I've been playing D&D 5e for around 4 years now, playing the role of the "forever DM" for pretty much all of that time, but this moment still lives in infamy whenever I warn new DMs about giving away powerful items to smart players.
For the first couple of years, I had the standard introduction to 5e by first running the Lost Mines of Phandelver and with the plan of moving on to other pre-written modules if my players enjoyed the game as much as I did. They all had a blast and as we drew close to the end of the starter games, one of my players came to me and gave me a module that he'd bought as a gift for me since I was the DM. Thus I began to acquaint myself with the story of Out of the Abyss, a riveting story of escaping a drow prison and stumbling across the Demon Lords that have crept their way into the Underdark, leading the players to try and craft an item to help them defeat this new threat to existence.
The party composition was fairly well balanced, comprising of Gnomeus the Gnome Barbarian, Daymon the Half Elf Wizard, Cicero the Human Rogue, J'zago the Tabaxi Monk, Illithok the Goliath Paladin and Ace the Firbolg Druid, all at level 8. They had been trecking through the Underdark for a few months at this point and were searching for the heart of a creature native to the Abyss to act as a beacon for the item they were trying to forge. This led them to the Labyrinth, an abandoned mine twisted by a device known as the Maze Engine, creating a vast maze full of roaming minotaurs, beholders and creatures even more horrid.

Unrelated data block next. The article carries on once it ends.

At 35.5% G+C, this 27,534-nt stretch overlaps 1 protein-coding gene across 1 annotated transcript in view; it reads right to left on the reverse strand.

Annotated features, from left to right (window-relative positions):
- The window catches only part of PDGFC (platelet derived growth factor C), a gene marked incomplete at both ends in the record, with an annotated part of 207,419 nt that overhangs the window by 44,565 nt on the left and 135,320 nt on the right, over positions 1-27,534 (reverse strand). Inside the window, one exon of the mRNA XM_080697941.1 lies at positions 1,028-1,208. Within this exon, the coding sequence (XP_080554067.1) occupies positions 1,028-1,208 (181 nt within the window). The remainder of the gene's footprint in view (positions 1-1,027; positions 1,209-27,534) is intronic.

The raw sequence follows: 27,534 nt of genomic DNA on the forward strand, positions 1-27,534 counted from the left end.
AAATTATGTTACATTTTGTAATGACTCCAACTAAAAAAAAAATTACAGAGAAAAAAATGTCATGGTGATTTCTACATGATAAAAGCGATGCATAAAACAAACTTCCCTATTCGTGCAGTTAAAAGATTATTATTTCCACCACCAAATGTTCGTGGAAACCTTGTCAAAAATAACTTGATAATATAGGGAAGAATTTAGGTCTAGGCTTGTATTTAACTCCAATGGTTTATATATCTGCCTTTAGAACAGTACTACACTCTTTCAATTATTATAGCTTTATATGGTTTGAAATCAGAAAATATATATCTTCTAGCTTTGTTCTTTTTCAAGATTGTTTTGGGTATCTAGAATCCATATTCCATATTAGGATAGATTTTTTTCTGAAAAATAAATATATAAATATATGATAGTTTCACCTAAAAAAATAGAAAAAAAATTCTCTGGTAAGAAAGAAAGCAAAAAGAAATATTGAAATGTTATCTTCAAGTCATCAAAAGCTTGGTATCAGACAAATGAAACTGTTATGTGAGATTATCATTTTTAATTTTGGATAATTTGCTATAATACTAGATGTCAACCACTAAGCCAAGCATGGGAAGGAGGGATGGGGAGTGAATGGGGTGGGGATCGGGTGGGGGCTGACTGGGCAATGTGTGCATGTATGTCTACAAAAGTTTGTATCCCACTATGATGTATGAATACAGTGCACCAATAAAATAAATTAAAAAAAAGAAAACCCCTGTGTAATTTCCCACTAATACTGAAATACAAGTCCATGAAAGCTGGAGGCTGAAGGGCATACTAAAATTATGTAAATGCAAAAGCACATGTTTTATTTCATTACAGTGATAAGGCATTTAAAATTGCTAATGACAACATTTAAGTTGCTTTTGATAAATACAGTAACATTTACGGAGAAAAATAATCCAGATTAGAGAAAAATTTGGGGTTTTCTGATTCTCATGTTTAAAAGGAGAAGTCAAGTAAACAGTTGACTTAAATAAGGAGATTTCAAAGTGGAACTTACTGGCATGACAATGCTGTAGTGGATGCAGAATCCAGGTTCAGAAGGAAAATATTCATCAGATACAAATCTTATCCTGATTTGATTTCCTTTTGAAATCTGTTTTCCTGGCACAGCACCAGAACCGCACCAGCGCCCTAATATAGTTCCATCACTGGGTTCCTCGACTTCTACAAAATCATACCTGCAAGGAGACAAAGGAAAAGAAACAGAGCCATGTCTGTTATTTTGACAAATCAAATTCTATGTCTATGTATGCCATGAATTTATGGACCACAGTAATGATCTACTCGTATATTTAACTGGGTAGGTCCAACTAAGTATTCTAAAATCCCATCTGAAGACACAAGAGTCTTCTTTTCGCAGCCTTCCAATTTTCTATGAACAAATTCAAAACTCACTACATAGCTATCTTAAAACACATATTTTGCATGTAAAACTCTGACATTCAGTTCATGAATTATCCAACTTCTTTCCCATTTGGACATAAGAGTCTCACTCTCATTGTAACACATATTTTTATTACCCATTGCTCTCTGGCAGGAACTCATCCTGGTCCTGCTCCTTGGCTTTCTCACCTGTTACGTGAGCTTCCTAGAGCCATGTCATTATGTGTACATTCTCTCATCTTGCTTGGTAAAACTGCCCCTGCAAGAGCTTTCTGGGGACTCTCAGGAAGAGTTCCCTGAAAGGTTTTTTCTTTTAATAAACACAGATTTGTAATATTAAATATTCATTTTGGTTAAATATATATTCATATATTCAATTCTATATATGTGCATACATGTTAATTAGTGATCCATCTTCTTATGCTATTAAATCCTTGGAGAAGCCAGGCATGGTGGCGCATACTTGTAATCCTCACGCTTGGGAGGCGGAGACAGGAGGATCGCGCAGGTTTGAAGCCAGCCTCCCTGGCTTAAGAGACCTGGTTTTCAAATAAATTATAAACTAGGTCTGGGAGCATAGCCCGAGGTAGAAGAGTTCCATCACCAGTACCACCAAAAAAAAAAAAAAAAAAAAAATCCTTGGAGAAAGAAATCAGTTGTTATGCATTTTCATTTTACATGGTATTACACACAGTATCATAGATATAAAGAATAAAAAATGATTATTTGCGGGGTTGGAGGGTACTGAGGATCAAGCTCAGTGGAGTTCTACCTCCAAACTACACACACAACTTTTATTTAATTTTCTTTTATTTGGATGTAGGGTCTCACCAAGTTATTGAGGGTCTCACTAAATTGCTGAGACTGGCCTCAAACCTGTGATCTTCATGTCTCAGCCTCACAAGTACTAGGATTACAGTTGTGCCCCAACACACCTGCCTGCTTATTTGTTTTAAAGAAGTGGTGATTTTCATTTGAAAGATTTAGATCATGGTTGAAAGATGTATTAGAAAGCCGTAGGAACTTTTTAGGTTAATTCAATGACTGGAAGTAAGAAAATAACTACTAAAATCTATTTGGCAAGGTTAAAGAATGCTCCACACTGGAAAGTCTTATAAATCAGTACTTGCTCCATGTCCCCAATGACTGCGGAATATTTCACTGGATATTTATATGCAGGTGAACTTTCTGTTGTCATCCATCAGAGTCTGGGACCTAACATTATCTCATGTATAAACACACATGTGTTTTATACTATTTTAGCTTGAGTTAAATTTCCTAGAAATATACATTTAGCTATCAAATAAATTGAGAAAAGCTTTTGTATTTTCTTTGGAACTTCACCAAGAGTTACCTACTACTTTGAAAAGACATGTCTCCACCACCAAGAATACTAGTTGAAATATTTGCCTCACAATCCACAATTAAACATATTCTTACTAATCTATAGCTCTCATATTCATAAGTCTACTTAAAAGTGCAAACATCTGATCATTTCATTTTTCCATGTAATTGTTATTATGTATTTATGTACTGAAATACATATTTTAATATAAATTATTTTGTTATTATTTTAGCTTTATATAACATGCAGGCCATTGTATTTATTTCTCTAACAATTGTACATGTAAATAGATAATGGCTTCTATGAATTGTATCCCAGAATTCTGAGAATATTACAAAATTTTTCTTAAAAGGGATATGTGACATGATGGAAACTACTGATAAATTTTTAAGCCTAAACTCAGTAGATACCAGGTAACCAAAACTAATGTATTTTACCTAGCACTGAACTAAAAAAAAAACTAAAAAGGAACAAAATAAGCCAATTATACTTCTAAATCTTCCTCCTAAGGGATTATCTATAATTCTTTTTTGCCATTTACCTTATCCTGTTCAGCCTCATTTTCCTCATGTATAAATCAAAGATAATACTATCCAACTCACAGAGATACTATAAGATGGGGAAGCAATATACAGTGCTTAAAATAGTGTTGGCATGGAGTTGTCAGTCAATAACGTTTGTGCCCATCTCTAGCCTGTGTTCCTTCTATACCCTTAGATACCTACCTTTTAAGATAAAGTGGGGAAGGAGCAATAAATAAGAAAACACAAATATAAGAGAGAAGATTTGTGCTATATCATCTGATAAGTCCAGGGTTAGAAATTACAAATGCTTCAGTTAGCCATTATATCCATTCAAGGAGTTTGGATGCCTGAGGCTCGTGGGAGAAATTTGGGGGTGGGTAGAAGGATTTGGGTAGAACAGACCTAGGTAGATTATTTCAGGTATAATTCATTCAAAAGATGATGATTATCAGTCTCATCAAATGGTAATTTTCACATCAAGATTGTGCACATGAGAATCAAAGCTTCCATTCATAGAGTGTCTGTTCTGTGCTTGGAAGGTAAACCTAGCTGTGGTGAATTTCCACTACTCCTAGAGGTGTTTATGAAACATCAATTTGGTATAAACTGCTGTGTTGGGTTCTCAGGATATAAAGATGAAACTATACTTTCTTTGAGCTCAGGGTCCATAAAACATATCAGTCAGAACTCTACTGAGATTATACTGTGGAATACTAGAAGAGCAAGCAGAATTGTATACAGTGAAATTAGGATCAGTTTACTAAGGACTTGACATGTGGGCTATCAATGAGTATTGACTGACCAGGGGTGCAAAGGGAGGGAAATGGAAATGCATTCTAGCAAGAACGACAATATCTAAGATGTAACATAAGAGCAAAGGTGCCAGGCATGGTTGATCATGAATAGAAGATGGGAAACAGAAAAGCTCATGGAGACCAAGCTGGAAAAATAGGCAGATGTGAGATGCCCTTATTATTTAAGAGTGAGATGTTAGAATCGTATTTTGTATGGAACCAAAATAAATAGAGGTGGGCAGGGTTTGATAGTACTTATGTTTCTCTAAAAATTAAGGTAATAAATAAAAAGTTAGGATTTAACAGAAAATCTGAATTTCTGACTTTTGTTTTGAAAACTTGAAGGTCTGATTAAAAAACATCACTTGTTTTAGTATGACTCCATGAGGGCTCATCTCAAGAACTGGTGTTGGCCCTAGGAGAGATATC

After searching for weeks within the Labyrinth, the party came across a tunnel that opened halfway up a wall of an expansive cavern that stretched for at least 1000 feet with a ceiling around 60 feet above them and a 40 foot drop to the ground below. As they were trying to look for a way down, the party saw approaching torchlight that began to illuminate the cavern before them. They all roll decent enough stealth and manage to hide themselves in the shadows to observe the scene that began to play before them.
As they watched, the party saw dozens of gnolls all yapping and leering behind two creatures that appeared to be fighting. One of them was identified as a goristro, a powerful demon of the Abyss with cloven hooves and horns adorning its fur covered head, a mouth of jagged teeth snarling as blood dripped from its face. The other was something the party had never heard of, though it looked like a 15 foot tall gnoll of rippling muscle and frenzied ferocity. It swung a three-headed flail at the goristro and splintered its skull as the other gnolls cackled and cheered a name; "Yeenoghu, Yeenoghu, Yeenoghu" over and over again in an almost religious chant.
The party watched as this Yeenoghu easily overpowered the goristro, beating it to death in moments. As the creature celebrated its victory and drank in the praise of the gnolls, Illithok the Paladin looks at the party and says
"This is our chance, we can take the heart of the goristro and use it as an item for the talisman!"